- American Prison Writing Archive / Fourth City: Essays from the Prison in America, Promotional Flyer
Download [PDF, 1.2mb]
- Hamilton College: "Larson Edits New Book, Fourth City: Essays from the Prison in America"
Link to Article [Hamilton.edu]
The United States holds 2.4 million citizens in its prisons and jails—a higher percentage of its population than in any other nation on earth. Yet despite a record rate of incarceration, there remains a remarkable ignorance of, or willed indifference to conditions inside our prisons, let alone how incarcerated Americans experience those conditions. This disregard does a disservice not only to incarcerated Americans but to free-world citizens, students, and scholars. We suffer effective censorship of the foremost resource for understanding the realities of imprisonment today.
There is a real need to create a single-site where American prison writers can write about and document their experience and where free-world citizens—including scholars, and students in a growing field of study of criminal justice and mass incarceration—can access such writing. No such archive yet exists. The American Prison Writing Archive will be a place where incarcerated people can bear witness to the conditions in which they live, to what is working and what is not inside American prisons, and where they can contribute to public debate about the American prison crisis.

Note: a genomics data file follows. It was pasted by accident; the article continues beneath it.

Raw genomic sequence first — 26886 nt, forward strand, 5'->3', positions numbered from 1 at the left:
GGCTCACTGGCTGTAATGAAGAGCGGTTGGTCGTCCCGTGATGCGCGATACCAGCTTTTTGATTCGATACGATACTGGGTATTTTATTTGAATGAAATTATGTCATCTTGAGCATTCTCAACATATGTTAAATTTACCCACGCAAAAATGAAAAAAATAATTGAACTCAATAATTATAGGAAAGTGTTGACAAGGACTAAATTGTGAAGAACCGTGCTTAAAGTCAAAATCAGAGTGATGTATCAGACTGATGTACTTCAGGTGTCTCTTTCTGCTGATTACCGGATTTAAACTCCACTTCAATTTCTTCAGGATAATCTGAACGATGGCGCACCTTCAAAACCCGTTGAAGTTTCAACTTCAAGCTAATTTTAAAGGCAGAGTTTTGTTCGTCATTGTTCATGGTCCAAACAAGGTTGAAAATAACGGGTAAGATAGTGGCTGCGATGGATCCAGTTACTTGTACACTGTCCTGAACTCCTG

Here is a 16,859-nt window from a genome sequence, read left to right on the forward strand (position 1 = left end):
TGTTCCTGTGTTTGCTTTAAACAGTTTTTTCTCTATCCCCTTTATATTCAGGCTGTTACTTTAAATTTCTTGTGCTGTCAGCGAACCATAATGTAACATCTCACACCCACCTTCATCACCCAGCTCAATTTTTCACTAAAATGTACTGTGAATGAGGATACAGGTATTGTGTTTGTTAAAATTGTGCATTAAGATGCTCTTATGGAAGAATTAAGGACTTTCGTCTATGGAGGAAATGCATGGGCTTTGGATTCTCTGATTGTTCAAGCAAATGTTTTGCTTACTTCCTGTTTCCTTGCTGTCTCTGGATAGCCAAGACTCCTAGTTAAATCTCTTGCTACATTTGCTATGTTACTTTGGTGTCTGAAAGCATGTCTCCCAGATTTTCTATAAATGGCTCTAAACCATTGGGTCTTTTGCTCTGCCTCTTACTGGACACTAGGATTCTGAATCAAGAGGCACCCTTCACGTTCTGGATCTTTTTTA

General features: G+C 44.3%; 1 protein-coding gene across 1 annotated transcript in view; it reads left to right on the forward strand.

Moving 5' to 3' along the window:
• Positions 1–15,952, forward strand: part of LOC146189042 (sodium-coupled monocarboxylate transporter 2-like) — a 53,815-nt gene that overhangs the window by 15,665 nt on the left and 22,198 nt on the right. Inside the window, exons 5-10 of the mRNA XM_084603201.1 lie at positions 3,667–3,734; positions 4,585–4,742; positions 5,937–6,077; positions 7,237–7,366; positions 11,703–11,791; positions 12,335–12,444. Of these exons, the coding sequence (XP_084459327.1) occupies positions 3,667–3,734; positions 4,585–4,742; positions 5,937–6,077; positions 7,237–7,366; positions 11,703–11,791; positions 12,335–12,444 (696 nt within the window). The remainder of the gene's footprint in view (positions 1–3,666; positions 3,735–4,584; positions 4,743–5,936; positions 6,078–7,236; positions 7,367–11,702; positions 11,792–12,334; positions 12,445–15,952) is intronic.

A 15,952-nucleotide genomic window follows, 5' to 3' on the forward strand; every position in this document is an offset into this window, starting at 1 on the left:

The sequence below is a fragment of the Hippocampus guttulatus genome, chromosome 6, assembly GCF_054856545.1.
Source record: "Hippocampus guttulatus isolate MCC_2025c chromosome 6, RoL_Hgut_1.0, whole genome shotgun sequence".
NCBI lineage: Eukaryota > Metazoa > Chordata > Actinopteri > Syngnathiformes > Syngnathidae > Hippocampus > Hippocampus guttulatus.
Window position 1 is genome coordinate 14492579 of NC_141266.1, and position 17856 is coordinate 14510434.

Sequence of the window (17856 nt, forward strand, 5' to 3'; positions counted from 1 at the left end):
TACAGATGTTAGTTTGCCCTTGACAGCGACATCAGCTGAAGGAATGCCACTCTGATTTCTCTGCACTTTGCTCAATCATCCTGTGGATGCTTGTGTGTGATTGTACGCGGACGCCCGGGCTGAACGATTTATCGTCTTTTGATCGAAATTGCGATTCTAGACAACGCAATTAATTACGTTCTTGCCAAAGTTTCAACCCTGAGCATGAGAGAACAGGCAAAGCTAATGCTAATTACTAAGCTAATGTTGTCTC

The American Prison Writing Archive site will also be open to contributions by correctional officers, prison staff, and prison administrators, thus creating a true meeting place and venue for comparative expression by and study of all of those who live and work inside American prisons. In creating a resource that can be accessed online, by a wide diversity of people, I hope that Hamilton can serve as the host for a public conversation that will include all of the members of a notably unheard population, increase awareness, and improve the ease with which all citizens — prisoners, students, scholars and the general public — can better educate themselves about one of America's most powerful and most problematic institutions.
Please click the link below for the printable American Prison Writing Archive questionnaire document.